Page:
By: Maggie Leonard
I have a confession to make. For most of my life I have not been good at praying—I do not mean that I did not pray well, I mean that I did not pray.
During church service prayers I colored loudly (according to my parents). I groaned and protested at going to youth group.
In college, I hid when asked to pray aloud at the campus ministry.
In seminary, there was no room for heart in my formal prayers, beautifully crafted words of hope that pointed to a carefully plotted theology of God’s promises. Moreover, I learned about spiritual formation and spiritual direction and thought it to be a boring practice for self-indulgent, lazy, and/or privileged people. I knew that good Christians, and especially pastors, prayed, and I felt sort of bad that I did not, but there was too much to do and prayer felt trite.
When I was a chaplain at a local hospital, because it was my job, I prayed with people and asked for things—but never too much, just in case a healing was not in God’s plan, and carefully choosing my words so not to offend my own theology.
Yes. I was a bad pray-er.
Or at least I was bad at what I thought it should look like.
When I first started at Mercy, we prayed unscripted prayers before meals and once during the Sunday service. That was it; and it suited me just fine. After a few months the hives I develped from having to pray without warning, on cue, and without specific theme, had almost started to disapate. We Presbyterians have prayers of confession, for illumination, of intercession, of Great Thanksgiving, before the offering, after the offering—each one separate and spoken at the appropriate time during the service. When we first decided to switch the schedule and Chad suggested that we have an hour of prayer every time we met, I almost quit—or at least gave him a look of disbelief and skepticism. To spend long periods of time in our little noisy church each day in prayer? He must have gone crazy.
The hour was boring enough, but I had to act like it meant something to me, and I had to herd others who were equally uninterested and skeptical into the room. Together we started to explore the Psalms, the Rosary, “silence” (Chad playing music in the background, bags rustling, food being eaten), and Ignatius’ Examen—which I thought of as looking at the highs and lows of the day. Most days, words felt empty and, if I were doing the Examen, I was so aware of my failures—when I spoke in a harsh voice, acted in spite, paid less attention to someone than they deserved, or took something personally that was not meant with ill-intent—that I forgot about grace. Reviewing my day only brought guilt.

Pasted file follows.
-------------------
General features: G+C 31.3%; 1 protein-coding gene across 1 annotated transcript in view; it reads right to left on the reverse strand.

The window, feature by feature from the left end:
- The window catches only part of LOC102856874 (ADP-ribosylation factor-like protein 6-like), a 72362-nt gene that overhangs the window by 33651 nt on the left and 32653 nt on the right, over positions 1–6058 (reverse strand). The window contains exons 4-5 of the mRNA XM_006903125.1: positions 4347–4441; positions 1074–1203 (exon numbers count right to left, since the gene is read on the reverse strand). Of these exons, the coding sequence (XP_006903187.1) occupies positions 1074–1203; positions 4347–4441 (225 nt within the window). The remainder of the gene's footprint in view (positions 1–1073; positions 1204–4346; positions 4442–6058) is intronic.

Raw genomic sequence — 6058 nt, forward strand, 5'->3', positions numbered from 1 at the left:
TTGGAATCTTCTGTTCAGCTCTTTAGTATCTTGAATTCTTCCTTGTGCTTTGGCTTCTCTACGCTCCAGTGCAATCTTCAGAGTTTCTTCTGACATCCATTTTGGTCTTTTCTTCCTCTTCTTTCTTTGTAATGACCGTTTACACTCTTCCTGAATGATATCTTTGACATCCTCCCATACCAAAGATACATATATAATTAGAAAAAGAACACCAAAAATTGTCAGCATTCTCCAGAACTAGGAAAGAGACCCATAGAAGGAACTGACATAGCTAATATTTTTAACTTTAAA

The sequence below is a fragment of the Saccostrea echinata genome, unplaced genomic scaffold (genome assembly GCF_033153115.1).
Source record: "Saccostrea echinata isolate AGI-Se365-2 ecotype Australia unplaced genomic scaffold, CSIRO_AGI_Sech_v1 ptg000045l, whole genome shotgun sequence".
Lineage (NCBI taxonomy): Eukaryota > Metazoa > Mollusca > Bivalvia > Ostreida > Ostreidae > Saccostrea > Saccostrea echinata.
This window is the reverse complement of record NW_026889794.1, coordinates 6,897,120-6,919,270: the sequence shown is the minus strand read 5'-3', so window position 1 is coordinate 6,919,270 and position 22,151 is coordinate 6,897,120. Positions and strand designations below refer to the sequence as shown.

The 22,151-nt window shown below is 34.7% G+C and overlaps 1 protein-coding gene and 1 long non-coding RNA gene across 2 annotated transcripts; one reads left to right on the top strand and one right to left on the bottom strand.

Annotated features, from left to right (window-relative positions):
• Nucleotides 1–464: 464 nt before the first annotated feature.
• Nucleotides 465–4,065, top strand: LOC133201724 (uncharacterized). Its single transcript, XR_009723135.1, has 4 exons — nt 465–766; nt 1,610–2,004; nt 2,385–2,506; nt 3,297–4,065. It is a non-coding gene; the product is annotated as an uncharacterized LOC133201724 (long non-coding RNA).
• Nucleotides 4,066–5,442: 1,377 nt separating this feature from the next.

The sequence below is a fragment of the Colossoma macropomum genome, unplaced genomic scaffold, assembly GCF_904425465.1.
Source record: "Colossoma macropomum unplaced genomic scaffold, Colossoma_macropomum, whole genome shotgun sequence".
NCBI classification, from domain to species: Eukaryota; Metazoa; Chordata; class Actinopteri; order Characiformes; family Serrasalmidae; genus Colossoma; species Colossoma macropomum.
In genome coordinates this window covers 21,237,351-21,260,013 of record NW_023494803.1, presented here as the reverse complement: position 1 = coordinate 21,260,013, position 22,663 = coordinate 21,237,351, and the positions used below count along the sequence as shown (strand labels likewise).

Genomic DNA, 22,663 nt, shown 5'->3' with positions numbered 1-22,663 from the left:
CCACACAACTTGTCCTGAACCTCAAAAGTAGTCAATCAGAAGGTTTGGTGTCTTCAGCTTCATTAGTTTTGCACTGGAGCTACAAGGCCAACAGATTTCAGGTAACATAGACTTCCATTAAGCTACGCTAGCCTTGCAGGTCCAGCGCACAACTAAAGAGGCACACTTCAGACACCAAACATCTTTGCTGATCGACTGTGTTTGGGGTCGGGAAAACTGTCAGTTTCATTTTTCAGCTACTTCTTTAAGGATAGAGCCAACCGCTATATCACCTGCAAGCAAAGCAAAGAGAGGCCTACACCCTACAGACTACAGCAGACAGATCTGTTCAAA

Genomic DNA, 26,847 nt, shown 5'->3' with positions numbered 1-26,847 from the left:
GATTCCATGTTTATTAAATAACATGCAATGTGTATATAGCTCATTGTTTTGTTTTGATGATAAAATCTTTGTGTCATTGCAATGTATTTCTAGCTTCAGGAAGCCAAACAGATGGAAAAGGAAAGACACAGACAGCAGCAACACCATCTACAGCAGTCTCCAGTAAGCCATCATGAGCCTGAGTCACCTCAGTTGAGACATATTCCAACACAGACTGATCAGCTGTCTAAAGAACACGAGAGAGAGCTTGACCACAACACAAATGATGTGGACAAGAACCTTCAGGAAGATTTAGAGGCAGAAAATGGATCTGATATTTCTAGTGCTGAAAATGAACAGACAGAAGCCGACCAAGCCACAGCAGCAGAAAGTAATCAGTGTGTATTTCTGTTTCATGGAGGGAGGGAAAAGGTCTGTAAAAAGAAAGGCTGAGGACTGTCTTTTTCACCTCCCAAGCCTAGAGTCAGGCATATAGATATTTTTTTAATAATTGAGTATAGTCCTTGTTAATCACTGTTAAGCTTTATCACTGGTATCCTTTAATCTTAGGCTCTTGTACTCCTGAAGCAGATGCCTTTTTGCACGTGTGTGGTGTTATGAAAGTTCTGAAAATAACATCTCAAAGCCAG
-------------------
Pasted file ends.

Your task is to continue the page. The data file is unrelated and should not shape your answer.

I prayed, like a good Christian, about once a year, and it was not while I was at Mercy. I had a stirring in my soul when I journeyed to Ghost Ranch in New Mexico to help facilitate conferences or retreats. The worship services on those retreats always filled me and left me with a great energy and sense of peace. The one time I journaled that year would be while there—in the quiet of that place, staring off into the expansive plains behind which majestic mountains and cliffs stood, I could see how God had been at work in my life that past year.
I always felt refreshed after my time in New Mexico, but, at best, that opportunity only came around once a year. The other 360 days a year, I would try to calm my anxiety with action, doing something about the problem. God was busy—and only helps those who help themselves—so it all depended on me, I thought. My call was set before me; I already understood it, so I set to work. I would return to herding at Mercy. The fix was temporary, it was not sustainable, nor would my work be if I did not change something. I had to find ways to incorporate what I did at Ghost Ranch in my everyday life—being unplugged, journaling, praying, silence, hiking, reflecting. I realized that many of those things could be done at home.
I started hiking on Saturdays and realized that they were indeed walking prayers. I read a chapter on a book of spirituality toward the beginning of my hike which gave me a framework for my thoughts. The processing I do, an opportunity to reflect on my week, allows me to imagine new ways of engaging old problems, and see where God has been at work.